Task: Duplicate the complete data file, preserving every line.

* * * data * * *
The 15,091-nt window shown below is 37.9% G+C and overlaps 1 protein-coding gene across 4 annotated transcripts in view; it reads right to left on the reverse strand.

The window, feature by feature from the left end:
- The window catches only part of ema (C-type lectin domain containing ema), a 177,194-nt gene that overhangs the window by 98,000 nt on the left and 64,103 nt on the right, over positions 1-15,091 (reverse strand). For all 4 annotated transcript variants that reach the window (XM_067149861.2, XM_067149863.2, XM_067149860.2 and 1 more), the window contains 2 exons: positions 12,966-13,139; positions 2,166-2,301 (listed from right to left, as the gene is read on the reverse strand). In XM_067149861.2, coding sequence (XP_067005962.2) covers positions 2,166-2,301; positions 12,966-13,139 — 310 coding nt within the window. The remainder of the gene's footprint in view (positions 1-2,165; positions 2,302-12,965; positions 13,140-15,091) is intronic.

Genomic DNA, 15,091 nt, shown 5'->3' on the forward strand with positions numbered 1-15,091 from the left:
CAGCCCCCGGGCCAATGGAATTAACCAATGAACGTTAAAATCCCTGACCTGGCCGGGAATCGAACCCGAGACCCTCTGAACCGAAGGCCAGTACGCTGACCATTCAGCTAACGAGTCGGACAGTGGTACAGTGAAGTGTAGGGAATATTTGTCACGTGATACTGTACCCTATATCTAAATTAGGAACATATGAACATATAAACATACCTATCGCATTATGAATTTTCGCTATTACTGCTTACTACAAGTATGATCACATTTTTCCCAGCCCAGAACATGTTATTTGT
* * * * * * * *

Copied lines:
The 15,091-nt window shown below is 37.9% G+C and overlaps 1 protein-coding gene across 4 annotated transcripts in view; it reads right to left on the reverse strand.

The window, feature by feature from the left end:
- The window catches only part of ema (C-type lectin domain containing ema), a 177,194-nt gene that overhangs the window by 98,000 nt on the left and 64,103 nt on the right, over positions 1-15,091 (reverse strand). For all 4 annotated transcript variants that reach the window (XM_067149861.2, XM_067149863.2, XM_067149860.2 and 1 more), the window contains 2 exons: positions 12,966-13,139; positions 2,166-2,301 (listed from right to left, as the gene is read on the reverse strand). In XM_067149861.2, coding sequence (XP_067005962.2) covers positions 2,166-2,301; positions 12,966-13,139 — 310 coding nt within the window. The remainder of the gene's footprint in view (positions 1-2,165; positions 2,302-12,965; positions 13,140-15,091) is intronic.

Genomic DNA, 15,091 nt, shown 5'->3' on the forward strand with positions numbered 1-15,091 from the left:
CAGCCCCCGGGCCAATGGAATTAACCAATGAACGTTAAAATCCCTGACCTGGCCGGGAATCGAACCCGAGACCCTCTGAACCGAAGGCCAGTACGCTGACCATTCAGCTAACGAGTCGGACAGTGGTACAGTGAAGTGTAGGGAATATTTGTCACGTGATACTGTACCCTATATCTAAATTAGGAACATATGAACATATAAACATACCTATCGCATTATGAATTTTCGCTATTACTGCTTACTACAAGTATGATCACATTTTTCCCAGCCCAGAACATGTTATTTGT